Markdown (John Gruber & Aaron Swartz, 2004) is a lightweight markup language, similar to Setext (Ian Feldman, 1992), AFT (Todd Coram, 1999), Grutatxt (Ángel Ortega, 2000), atx (Aaron Swartz, 2002), AsciiDoc (Stuart Rackham, 2002), MediaWiki (Magnus Manske & Lee Daniel Crocker, 2002), reStructuredText (David Goodger, 2002), Org-mode (Carsten Dominik, 2003), Textile (Dean Allen, 2004), and many others (listed here, here and here).[^1]
Lightweight markup languages are abundant. Markdown seems to have have won the race, but its popularity comes at a cost. Whereas original Markdown in its early days, ca 2004, had to compete with many alternatives, today it is clearly king, but its realm is falling apart into many baronnies. Markdown dialects, forks, and supersets, are competing amongst each other. While they all remain true to the original Markdown syntax subset, new initiatives arise, which abandon the Markdown syntax. Noteworthy are SkrivML, Strictdown and z.m.l. Rumor has it that there is even a “Markdown Operating System” in the make…
About Markdown (and the purpose of this collection)
Markdown is said to be “invented” by John Gruber, who, in any case, worked on it together with Aaron Swartz (1986–2013). Since the release of “original” Markdown in 2004, the language has been “forked” many times over. Today, there are several “extensions” and dialects in circulation. Many more apps have been created (for the Web, OSX, iOS, Android, Windows).
Depending on the specific Markdown implementation (parser) those apps use under the hood, they support one or more Markdown dialects or “flavors”. It is not always obvious to end users which apps (and backend scripts) can do what exactly. This collection of resources tries to clear up some of that confusion.
At the moment the repository has structured lists for Markdown editors (apps with a graphical user interface), dialects/extensions, implementations, stylesheets (themes in
css), and a simple list for various other Markdown related tools:
- Markdown Editors: native apps
- Markdown Editors: browser-based
- Markdown Dialects
- Markdown Implementations
- Markdown People
- Markdown Stylesheets
- Various Markdown Tools
Feel free to grab the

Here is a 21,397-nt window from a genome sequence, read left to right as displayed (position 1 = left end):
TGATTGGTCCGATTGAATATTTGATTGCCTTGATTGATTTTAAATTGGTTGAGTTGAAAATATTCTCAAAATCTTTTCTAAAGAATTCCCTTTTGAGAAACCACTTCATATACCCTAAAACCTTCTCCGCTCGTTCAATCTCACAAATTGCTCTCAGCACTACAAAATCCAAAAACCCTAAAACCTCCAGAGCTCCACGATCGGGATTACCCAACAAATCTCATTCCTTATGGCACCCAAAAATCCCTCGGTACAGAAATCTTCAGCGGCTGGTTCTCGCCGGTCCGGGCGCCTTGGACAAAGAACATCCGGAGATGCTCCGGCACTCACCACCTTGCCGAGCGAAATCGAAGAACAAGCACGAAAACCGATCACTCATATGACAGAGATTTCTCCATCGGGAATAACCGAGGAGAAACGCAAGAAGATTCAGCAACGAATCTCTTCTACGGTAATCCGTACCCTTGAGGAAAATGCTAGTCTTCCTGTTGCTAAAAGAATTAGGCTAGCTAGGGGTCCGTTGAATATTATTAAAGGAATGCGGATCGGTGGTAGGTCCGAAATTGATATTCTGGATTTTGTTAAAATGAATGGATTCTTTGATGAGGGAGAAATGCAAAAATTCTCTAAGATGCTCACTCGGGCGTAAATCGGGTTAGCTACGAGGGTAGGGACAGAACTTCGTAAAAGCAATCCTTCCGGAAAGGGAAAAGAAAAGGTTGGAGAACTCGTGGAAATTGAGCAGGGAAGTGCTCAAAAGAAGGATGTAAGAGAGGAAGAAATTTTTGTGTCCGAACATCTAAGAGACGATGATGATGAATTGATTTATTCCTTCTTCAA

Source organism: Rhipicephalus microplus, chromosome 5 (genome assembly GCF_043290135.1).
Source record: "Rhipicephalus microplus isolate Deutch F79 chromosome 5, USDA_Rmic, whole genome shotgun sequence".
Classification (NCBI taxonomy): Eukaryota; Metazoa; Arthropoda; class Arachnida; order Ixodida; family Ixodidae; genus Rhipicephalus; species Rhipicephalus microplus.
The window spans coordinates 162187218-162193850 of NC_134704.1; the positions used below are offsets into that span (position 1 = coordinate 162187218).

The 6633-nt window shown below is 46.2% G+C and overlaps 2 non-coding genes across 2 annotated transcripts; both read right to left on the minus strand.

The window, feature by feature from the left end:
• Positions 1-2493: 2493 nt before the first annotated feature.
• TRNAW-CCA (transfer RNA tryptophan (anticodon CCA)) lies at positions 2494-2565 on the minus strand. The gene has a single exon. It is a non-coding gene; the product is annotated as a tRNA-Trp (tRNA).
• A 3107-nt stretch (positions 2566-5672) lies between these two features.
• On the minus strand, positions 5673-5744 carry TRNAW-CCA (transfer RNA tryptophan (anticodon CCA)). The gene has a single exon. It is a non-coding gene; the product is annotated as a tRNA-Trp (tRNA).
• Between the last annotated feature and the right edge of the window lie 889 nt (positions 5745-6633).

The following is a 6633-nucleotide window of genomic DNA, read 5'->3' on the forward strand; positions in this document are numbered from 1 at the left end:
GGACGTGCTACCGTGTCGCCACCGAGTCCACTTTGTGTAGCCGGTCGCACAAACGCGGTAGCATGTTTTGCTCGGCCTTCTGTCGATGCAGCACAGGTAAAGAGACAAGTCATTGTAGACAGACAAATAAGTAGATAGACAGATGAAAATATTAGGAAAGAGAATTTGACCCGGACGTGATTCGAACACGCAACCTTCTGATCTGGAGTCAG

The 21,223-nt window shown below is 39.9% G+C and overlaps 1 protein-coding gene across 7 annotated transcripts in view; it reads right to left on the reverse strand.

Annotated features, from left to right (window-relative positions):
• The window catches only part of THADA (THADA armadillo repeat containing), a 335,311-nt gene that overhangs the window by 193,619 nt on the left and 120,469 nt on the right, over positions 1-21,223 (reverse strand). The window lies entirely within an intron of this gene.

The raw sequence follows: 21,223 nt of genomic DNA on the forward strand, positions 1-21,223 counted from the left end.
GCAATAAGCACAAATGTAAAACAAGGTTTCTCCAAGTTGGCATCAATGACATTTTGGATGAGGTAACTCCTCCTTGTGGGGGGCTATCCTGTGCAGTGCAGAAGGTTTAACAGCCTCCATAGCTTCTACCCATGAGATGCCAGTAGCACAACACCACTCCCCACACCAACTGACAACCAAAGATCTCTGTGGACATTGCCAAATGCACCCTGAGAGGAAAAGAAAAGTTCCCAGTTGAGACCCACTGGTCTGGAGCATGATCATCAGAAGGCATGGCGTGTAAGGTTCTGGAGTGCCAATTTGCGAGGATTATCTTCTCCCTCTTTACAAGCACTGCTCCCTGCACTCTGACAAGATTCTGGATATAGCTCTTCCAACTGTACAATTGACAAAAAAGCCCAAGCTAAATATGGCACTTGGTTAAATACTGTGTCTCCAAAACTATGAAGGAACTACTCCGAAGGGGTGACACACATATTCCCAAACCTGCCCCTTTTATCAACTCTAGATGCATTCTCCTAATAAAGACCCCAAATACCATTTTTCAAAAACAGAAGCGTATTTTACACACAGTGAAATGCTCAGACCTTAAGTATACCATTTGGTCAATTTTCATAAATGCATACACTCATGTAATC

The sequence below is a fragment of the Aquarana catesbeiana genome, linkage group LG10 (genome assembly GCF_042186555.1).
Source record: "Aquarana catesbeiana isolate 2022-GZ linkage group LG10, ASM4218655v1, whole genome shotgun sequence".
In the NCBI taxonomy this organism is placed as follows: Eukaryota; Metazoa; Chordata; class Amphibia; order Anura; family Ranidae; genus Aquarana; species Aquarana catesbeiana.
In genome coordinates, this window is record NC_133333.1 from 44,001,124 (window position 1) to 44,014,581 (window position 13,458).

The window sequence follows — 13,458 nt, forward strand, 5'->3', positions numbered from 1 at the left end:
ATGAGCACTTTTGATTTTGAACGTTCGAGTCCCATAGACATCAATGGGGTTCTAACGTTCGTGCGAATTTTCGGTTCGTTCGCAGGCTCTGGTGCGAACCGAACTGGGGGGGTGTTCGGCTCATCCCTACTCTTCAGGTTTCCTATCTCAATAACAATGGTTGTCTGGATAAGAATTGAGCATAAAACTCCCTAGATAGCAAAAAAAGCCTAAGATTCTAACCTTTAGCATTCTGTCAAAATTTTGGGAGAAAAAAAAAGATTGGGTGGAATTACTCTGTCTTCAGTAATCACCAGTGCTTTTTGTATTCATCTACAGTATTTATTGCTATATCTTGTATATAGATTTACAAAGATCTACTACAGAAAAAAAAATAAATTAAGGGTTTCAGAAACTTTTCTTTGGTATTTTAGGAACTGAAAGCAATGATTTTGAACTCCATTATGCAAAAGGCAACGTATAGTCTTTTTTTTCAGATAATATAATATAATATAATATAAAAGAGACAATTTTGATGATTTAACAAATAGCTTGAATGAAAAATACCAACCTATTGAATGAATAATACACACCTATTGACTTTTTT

.yml files, convert them into
.xml or whatever suits your needs, and import them into a searchable data store. Enjoy!
On the use of YAML
The structured lists in this repo are formatted using YAML. Not unlike Markdown, YAML is a lightweight markup language with a syntax that is intended to be easily readable by humans, all while formally structured for machine processing. But unlike Markdown, YAML is more suited to author, edit, and store non-sequential data.
YAML and Markdown only seem to be competing languages, but they are not mutually exclusive. Indeed, some Markdown editors and implementations even support YAML: while the document’s body is formatted in Markdown syntax, its front matter (metadata) is structured using YAML syntax. Just like documents can exist without front matter, and be formatted in Markdown exclusively, so can documents consist out of nothing else than ~~(meta)~~data and be completely formatted in YAML.
One might put it like this: Markdown is for text (i.e. text that is meant for continuous reading), while YAML is for structured data (not sequentially read, but randomly accessed/queried).
While both languages are concise enough to be easily read in raw format by a human editor, the intended output of a text file formatted in Markdown is a (typographically) styled document, whereas a text file formatted in YAML is expected to be eventually read into a datastore.
Markdown is gaining enormous popularity and dozens of implementations and applications are pumped out almost every single week, it seems. Maybe one could set up some sort of automated tracking, but as it stans now, the present collection is curated manually. It cannot be exhaustive without some help, and contributions are gratefully welcomed!
Please fork, edit, commit, and send pull requests, or just file an issue.
Alternatively, if you want to quickly add a Markdown resource (that is not on a list already), and you don’t like how the YAML format is presented by Github, you can do so on the Wiki.
There’s not much room for discussion here on Github, and the present repo is just a shared store of resources. If you want to take part in the vibrant discussions on the future of Markdown, there’s no exact place to point to.
There’s a Markdown Community Page on GitHub, but it seems it never got further than some initial enthusiasm. There’s also an official W3C Markdown Community Group, but that too seems abandoned. The actual discussion on Markdown takes place at the Markdown mailing list, and on private blogs.
Other useful Markdown resources
While this entire repository is made up of links to useful Markdown resources, the following stand apart as they too are curated collections of links to other Markdown resources, and/or provide more context.
- http://johnmacfarlane.net/babelmark2/faq.html – Testing and comparison suite for Markdown implementations, by John MacFarlane.